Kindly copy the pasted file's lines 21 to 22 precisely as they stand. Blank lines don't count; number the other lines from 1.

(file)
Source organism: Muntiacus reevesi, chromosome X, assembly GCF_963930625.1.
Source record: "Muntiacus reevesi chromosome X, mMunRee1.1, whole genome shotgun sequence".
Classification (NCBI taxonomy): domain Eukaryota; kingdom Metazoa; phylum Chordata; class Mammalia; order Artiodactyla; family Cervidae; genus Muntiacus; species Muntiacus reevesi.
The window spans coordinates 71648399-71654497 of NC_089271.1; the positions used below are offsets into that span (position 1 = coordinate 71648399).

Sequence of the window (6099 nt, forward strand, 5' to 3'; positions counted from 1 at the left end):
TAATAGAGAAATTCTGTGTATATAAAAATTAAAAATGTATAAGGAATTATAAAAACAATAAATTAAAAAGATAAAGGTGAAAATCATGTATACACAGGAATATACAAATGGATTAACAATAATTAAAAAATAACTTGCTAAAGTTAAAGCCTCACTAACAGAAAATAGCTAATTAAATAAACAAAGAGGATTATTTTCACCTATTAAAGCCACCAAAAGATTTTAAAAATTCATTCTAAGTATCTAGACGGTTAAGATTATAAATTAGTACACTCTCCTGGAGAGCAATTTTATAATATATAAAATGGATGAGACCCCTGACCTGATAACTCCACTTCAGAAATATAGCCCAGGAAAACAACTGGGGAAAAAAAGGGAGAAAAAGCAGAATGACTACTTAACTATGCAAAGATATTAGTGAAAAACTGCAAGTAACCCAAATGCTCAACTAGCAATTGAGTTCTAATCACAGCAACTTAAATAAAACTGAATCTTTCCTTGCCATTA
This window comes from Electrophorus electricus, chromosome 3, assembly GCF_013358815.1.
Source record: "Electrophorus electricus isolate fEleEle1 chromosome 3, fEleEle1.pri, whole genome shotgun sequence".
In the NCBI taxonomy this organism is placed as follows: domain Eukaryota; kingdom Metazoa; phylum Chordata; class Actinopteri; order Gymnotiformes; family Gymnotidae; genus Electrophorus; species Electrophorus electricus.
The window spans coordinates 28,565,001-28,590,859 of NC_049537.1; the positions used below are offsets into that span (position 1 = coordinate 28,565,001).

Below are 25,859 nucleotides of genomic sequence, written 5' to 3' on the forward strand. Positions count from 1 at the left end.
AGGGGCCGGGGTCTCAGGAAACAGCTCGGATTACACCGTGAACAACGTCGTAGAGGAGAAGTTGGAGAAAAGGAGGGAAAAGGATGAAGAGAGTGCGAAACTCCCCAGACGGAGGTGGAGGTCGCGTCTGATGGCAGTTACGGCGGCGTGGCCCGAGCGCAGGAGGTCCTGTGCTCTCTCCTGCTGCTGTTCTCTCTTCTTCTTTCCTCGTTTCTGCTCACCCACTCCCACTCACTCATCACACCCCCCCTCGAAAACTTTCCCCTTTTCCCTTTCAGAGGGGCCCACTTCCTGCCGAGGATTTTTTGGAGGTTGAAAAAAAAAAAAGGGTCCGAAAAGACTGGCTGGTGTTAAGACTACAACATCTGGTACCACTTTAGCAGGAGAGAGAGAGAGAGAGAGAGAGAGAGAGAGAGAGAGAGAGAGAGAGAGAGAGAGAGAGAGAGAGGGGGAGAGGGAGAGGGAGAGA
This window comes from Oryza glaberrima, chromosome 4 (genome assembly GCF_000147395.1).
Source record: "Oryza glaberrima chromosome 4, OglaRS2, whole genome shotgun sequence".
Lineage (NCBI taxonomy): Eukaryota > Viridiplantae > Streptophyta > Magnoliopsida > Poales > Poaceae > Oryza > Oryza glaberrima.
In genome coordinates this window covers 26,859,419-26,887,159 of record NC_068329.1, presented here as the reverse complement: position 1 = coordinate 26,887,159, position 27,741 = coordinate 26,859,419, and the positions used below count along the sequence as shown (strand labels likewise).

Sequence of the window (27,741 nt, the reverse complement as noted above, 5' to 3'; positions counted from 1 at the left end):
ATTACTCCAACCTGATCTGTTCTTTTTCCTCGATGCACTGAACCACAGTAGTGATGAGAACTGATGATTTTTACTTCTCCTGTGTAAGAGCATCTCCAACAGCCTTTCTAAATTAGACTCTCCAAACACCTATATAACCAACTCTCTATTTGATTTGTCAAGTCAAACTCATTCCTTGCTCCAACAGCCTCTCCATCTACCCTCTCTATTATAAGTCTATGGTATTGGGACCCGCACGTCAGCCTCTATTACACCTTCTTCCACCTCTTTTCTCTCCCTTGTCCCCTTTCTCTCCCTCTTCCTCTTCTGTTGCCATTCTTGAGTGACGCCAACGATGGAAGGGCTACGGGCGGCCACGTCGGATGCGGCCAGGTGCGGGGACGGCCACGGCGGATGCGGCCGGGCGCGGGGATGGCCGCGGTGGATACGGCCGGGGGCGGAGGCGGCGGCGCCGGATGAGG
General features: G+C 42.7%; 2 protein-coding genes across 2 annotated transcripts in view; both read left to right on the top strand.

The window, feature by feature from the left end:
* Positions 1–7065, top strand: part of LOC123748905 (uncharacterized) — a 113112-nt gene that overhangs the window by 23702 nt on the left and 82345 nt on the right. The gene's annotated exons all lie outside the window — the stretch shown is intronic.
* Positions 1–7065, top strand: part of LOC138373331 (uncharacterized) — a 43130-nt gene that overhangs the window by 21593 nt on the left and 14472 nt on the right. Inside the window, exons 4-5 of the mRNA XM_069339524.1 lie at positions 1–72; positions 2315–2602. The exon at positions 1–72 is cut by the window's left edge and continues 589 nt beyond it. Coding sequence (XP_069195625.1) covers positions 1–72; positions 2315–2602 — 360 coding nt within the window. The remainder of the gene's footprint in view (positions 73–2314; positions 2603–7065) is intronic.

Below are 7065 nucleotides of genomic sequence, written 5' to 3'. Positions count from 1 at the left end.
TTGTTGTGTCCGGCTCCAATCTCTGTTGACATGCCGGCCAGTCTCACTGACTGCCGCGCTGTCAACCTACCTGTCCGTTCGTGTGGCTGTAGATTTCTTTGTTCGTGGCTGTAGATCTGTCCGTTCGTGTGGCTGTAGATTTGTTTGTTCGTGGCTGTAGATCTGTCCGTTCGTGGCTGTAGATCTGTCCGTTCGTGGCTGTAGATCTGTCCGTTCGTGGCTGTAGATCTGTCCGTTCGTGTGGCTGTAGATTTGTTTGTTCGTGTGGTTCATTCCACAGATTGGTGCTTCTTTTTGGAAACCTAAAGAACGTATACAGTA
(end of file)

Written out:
* Positions 1–7065, top strand: part of LOC123748905 (uncharacterized) — a 113112-nt gene that overhangs the window by 23702 nt on the left and 82345 nt on the right. The gene's annotated exons all lie outside the window — the stretch shown is intronic.
* Positions 1–7065, top strand: part of LOC138373331 (uncharacterized) — a 43130-nt gene that overhangs the window by 21593 nt on the left and 14472 nt on the right. Inside the window, exons 4-5 of the mRNA XM_069339524.1 lie at positions 1–72; positions 2315–2602. The exon at positions 1–72 is cut by the window's left edge and continues 589 nt beyond it. Coding sequence (XP_069195625.1) covers positions 1–72; positions 2315–2602 — 360 coding nt within the window. The remainder of the gene's footprint in view (positions 73–2314; positions 2603–7065) is intronic.